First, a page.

2. The “Right Fit”: From my research, I knew that I would  have to have the weight mainly on my hips. This definitely doesn’t feel like a normal backpack– but it takes so much weight off your back, I don’t know why most backpacks don’t have hipbelts for people’s comfort! Unfortunately, I learned along the way (trying on various packs) that hipbacks/torso sizes are hard to come by. For instance, I had no idea that backpacks (despite my research) were sized by torso size (the top of the hip to where the shoulders hit.) I’m short as hell— which made this a very difficult fitting. My only suggestion and takeaway from this whole experience was: Go to a store and get fitted IN PERSON. It makes all the difference. 
    3. The Loading Mechanism: This one I wanted, but (as you’ll find out) I ended up not getting the right thing. I wanted a front-loading backpack so I wouldn’t have to dig and go through a bunch of crap from the top. I’m a bit of a messy packer, so a top-loading backpack would prove to be a little more difficult. However, I would have been fine with a multi-loading backpack, and that’s what I found. It’s not ideal (I really wanted a front-loading) but other factors were much more important that I let this one slide.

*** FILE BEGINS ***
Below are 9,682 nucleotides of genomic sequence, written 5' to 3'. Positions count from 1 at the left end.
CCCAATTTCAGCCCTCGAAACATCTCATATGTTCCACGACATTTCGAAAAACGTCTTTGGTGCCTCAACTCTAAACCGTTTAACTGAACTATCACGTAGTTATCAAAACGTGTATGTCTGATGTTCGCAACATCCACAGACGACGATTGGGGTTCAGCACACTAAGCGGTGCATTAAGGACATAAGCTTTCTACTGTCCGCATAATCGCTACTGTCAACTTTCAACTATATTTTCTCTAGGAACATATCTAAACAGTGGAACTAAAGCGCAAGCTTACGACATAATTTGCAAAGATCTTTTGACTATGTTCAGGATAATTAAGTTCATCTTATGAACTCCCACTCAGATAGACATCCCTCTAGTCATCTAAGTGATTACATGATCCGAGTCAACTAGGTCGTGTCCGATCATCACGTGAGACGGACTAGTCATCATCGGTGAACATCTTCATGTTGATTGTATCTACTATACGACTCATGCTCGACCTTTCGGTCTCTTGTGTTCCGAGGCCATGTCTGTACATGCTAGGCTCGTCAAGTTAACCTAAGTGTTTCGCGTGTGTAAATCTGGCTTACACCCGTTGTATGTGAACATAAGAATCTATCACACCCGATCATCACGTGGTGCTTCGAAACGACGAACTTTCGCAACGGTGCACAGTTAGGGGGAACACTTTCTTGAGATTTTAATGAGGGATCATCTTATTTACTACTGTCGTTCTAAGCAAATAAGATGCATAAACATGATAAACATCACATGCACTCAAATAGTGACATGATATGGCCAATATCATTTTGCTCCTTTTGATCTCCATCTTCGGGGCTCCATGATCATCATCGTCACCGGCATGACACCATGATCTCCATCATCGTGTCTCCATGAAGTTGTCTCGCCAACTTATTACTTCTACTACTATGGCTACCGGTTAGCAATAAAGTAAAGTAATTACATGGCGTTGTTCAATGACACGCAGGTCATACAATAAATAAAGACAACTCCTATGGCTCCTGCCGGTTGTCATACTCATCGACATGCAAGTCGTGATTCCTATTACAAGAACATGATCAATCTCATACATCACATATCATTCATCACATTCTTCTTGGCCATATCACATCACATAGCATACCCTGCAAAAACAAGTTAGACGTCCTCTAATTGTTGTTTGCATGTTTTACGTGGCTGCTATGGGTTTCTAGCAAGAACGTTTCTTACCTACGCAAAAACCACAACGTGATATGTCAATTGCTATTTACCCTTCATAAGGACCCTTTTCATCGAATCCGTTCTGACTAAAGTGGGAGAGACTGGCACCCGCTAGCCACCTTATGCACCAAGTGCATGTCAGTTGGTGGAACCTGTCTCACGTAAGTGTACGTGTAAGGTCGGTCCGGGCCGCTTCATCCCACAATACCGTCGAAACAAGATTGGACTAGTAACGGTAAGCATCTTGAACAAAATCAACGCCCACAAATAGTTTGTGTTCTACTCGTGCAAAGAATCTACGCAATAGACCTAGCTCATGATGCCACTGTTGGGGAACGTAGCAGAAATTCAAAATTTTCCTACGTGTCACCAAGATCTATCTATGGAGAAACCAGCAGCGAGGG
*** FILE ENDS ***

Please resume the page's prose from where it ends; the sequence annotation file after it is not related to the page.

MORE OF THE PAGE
The most important thing that I learned about backpacks is that you must go to a store and get fitted in person. There are no amount of measurements that can help you out without going into a store and trying on packs. I went into our local Lincoln Park’s REI and got fitted with Jason. I told Jason what I wanted out of my trip/backpack (long-term backpacking trip in Europe, somewhere between 45-60L, something comfortable, nothing too big or too crazy) And he made some suggestions. As a ridiculously short plus-sized woman, I have found that it is EXTREMELY difficult to get fitted for a backpack. Jason first suggested the Kelty Redwing 50L. To be fair, it is an awesome backpack, and if I wasn’t so short, I would totally buy it. It’s the right price and right size. However, The Redwing just hit way too low on me. The torso of the bag was too big, and this was a S/M size bag– meaning that there was nothing smaller available. The person helping me saw this as the hip belt was around my butt and not my hips, and we soon realized that we had a dilemma: we needed to find a smaller pack.